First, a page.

Teacher B.T. Cates is arrested for teaching Darwin's theories. Famous lawyer Henry Drummond defends him; fundamentalist politician Matthew Brady prosecutes. This is a very thinly disguised rendition of the 1925 "Scopes monkey trial" with debates between Clarence Darrow and William Jennings Bryan taken largely from the transcripts.Written by
Ed Stephan <email@example.com>
There are references to the "Chautauqua meetings at Chattanooga" at the beginning of the film. It is interesting that these lines are in the movie, because the city of Chattanooga, Tennessee is only a 45 minute drive from Dayton, Tennessee, the real city where the actual Scopes Monkey Trial took place in 1925. See more »
As Matthew Brady ends his arrival speech to a crowd of supporters on the street, the 'old time religion' song is sung by the throng, but the extras following behind the car, are either completely out of sync with the song or they are merely mouthing along with the singing because they don't know the words. Some of the extras are not singing at all. See more »
Matthew Harrison Brady:
We must not abandon faith! Faith is the most important thing!
Then why did God plague us with the capacity to think? Mr. Brady, why do you deny the one faculty of man that raises him above the other creatures of the earth? The power of his brain to reason. What other merit have we? The elephant is larger; the horse is swifter and stronger; the butterfly is far more beautiful; the mosquito is more prolific. Even the simple sponge is more durable. But does a sponge think?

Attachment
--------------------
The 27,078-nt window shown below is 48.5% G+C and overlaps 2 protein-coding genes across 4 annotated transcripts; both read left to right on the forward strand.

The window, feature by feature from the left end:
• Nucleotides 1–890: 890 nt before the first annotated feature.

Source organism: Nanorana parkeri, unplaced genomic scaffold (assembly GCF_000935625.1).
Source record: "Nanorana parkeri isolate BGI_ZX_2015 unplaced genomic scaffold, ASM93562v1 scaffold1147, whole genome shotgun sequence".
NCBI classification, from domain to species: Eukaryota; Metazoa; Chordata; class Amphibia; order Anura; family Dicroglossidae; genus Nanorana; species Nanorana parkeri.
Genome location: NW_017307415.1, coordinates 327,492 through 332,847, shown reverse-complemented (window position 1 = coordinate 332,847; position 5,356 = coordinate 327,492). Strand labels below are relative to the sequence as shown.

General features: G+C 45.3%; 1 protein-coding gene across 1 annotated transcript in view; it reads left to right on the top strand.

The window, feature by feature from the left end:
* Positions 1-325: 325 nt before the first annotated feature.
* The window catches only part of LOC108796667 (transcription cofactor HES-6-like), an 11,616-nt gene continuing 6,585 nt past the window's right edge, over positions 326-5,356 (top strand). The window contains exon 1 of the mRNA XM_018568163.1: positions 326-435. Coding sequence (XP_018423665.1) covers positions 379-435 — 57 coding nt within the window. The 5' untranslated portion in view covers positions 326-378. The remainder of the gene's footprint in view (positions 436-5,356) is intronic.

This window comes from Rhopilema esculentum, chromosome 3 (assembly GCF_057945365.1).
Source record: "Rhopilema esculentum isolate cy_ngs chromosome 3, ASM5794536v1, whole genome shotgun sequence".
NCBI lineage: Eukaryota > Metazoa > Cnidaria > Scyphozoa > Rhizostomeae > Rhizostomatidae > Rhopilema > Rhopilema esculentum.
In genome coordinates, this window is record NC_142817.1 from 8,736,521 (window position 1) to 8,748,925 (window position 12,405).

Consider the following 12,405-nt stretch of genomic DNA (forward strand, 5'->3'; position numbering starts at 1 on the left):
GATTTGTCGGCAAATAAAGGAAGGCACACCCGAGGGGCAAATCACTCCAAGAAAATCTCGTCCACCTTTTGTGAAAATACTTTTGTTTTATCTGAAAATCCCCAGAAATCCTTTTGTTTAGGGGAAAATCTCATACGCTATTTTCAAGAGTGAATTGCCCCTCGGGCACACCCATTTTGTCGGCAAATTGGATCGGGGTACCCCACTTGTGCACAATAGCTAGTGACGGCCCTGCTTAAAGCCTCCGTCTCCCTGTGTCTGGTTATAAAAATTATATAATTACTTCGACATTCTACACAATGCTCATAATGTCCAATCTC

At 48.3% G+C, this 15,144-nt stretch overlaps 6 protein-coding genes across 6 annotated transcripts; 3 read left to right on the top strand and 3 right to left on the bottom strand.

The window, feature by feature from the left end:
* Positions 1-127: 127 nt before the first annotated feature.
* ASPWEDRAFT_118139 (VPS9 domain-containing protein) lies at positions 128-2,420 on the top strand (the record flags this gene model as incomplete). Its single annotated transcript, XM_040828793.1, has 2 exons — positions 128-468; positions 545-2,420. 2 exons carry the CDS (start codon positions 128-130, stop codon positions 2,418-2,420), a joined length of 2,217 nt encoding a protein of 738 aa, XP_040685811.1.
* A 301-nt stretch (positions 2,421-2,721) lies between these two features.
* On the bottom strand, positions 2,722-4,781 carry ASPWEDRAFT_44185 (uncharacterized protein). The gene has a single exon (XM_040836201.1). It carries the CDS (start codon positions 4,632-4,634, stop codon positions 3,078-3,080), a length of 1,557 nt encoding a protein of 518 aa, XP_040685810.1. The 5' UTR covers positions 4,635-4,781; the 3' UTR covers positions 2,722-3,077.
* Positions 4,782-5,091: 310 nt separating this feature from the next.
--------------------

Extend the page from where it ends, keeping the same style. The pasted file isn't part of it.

Matthew Harrison Brady:
I don't know. I'm a man,...
[...] See more »
To see brilliant acting at by well-seasoned professionals at their very peak, rent or buy this great American film classic. Timing that is impeccable, nuance as subtle as could be, bravura declamations that are almost stunning in their power and intensity--this film has it all. It should be studied and analyzed by any serious actor in the profession. (It should also be studied and analyzed by any trial attorney as well!) Who'da thought that Fredric March's raging bull
personality could at times be so touching and tragic--or that Spencer Tracy's character should show such emotional and heartfelt depth when he is simply
grilling witnesses on the stand. The trial is the very heart of the movie--and yet it is supported by a wealth of early 20th century Americana--the fire-and- brimstone preacher, the look and feel of that hot Tennessee Summer, the
boistrous singing of "Gimme that Ole Time Religion" that makes the audience
want to join right in, these are all terrific details that add to the keen enjoyment of this film. But the trial's the thing. And it is riveting!
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